1911 Encyclopædia Britannica/Charles II. (Duke of Parma)

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CHARLES II. [Charles Louis de Bourbon] (1799–1883), duke of Parma, succeeded his mother, Maria Louisa, duchess of Lucca, as duke of Lucca in 1824. He introduced economy into the administration, increased the schools, and in 1832 as a reaction against the bigotry of the priests and monks with which his mother had surrounded him, he became a Protestant. He at first evinced Liberal tendencies, gave asylum to the Modenese political refugees of 1831, and was indeed suspected of being a Carbonaro. But his profligacy and eccentricities soon made him the laughing-stock of Italy. In 1842 he returned to the Catholic Church and made Thomas Ward, an English groom, his prime minister, a man not without ability and tact. Charles gradually abandoned all his Liberal ideas, and in 1847 declared himself hostile to the reforms introduced by Pius IX. The Lucchesi demanded the constitution of 1805, promised them by the treaty of Vienna, and a national guard, but the duke, in spite of the warnings of Ward, refused all concessions. A few weeks later he retired to Modena, selling his life-interest in the duchy to Tuscany. On the 17th of October Maria Louisa of Austria, duchess of Parma, died, and Charles Louis succeeded to her throne by the terms of the Florence treaty, assuming the style of Charles II. His administration of Parma was characterized by ruinous finance, debts, disorder and increased taxation, and he concluded an offensive and defensive alliance with Austria. But on the outbreak of the revolution of 1848 there were riots in his capital (19th of March), and he declared his readiness to throw in his lot with Charles Albert, the pope, and Leopold of Tuscany, repudiated the Austrian treaty and promised a constitution. Then he again changed his mind, abdicated in April, and left Parma in the hands of a provisional government, whereupon the people voted for union with Piedmont. After the armistice between Charles Albert and Austria (August 1848) the Austrian general Thurn occupied the duchy, and Charles II. issued an edict from Weistropp annulling the acts of the provisional government. When Piedmont attacked Austria again in 1849, Parma was evacuated, but reoccupied by General d’Aspre in April.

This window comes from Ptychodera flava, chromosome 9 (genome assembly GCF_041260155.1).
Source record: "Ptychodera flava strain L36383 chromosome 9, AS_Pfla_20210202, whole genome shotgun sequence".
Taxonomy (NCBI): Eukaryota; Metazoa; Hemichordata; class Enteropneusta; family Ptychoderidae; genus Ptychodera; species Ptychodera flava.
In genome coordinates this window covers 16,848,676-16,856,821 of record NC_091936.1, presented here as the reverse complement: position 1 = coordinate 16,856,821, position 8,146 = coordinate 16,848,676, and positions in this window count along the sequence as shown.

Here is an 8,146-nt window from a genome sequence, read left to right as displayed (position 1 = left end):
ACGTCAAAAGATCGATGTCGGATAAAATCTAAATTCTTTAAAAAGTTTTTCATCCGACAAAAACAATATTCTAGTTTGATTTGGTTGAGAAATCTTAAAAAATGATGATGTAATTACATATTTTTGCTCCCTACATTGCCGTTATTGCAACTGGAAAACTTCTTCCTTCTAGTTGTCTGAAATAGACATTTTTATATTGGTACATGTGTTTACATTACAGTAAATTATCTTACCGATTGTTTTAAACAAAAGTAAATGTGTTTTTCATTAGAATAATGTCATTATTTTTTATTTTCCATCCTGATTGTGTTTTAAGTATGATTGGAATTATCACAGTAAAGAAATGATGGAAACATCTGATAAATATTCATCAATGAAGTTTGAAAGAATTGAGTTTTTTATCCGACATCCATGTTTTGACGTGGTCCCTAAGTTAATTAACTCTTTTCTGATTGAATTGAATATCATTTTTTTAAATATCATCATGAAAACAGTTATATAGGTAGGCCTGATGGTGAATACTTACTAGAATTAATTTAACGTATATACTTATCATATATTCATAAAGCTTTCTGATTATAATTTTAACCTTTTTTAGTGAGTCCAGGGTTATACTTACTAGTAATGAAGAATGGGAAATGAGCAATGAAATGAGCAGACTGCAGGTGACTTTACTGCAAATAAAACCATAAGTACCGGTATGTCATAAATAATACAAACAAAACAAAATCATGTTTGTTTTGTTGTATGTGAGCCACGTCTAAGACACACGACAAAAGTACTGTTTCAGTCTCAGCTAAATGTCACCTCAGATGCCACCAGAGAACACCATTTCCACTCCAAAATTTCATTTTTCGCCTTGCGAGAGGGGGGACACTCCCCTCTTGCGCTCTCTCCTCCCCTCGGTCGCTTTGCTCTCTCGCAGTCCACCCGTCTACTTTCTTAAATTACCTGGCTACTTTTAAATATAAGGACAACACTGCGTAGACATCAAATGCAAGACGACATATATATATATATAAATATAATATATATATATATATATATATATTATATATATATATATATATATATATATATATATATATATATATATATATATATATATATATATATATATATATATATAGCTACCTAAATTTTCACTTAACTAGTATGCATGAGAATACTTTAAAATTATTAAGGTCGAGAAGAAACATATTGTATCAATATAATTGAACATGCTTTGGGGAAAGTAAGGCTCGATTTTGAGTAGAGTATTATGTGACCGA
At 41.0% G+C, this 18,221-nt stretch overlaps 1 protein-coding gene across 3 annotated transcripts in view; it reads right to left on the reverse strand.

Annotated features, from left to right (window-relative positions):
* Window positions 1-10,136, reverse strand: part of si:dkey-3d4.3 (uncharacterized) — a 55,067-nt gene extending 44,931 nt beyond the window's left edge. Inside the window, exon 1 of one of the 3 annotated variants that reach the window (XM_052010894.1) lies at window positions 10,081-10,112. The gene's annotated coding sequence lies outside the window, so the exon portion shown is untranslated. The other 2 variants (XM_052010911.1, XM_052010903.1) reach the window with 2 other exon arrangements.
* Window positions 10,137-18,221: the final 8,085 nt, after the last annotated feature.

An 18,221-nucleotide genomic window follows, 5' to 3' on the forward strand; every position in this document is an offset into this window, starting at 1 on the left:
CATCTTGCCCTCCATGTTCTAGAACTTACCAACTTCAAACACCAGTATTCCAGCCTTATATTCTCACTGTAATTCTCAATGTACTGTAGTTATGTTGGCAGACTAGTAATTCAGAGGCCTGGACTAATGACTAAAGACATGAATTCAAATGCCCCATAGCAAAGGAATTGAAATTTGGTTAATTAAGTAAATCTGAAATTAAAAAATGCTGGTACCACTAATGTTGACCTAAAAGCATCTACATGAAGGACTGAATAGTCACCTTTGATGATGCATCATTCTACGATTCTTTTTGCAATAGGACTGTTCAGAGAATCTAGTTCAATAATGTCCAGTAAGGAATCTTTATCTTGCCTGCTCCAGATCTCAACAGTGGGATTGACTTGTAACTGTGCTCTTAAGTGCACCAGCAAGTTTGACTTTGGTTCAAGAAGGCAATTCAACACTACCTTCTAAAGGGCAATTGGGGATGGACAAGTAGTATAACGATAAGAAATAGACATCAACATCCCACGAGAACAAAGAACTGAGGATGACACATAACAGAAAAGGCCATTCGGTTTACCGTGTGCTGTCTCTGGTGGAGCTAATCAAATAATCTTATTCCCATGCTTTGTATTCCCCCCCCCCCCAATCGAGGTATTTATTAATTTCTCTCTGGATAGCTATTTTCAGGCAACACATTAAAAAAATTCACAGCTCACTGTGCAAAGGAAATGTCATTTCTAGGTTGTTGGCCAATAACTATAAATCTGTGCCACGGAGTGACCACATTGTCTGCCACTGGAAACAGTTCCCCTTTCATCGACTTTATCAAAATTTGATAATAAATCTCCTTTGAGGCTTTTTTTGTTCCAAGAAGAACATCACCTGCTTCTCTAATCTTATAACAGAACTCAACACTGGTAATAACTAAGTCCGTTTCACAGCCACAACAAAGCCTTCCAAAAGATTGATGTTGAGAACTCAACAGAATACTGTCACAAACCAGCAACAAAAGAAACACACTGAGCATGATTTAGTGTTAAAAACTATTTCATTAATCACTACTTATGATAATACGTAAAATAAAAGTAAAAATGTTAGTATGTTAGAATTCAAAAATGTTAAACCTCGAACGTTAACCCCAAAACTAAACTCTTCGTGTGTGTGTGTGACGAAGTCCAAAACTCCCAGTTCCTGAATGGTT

In May 1849 Charles confirmed his abdication, and was succeeded by his son Charles III. (1823–1854), who, protected by Austrian troops, placed Parma under martial law, inflicted heavy penalties on the members of the late provisional government, closed the university, and instituted a regular policy of persecution. A violent ruler, a drunkard and a libertine, he was assassinated on the 26th of March 1854. At his death his widow Maria Louisa, sister of the comte de Chambord, became regent, during the minority of his son Robert. The duchess introduced some sort of order into the administration, seemed inclined to rule more mildly and dismissed some of her husband’s more obnoxious ministers, but the riots of the Mazzinians in July 1854 were repressed with ruthless severity, and the rest of her reign was characterized by political trials, executions and imprisonments, to which the revolutionists replied with assassinations.

Bibliography.—Massei, Storia civile di Lucca, vol. ii. (Lucca, 1878); Anon., Y Borboni di Parma . . . del 1847 al 1859 (Parma, 1860); N. Bianchi, Storia della diplomazia europea in Italia (Turin, 1865, &c.); C. Tivaroni, L’Italia sotto il dominio austriaco, ii. 96-101, i. 590-605 (Turin, 1892), and L’Italia degli Italiani, i. 126-143 (Turin, 1895) by the same; S. Lottici and G. Sitti, Bibliografia generale per la storia parmense (Parma, 1904).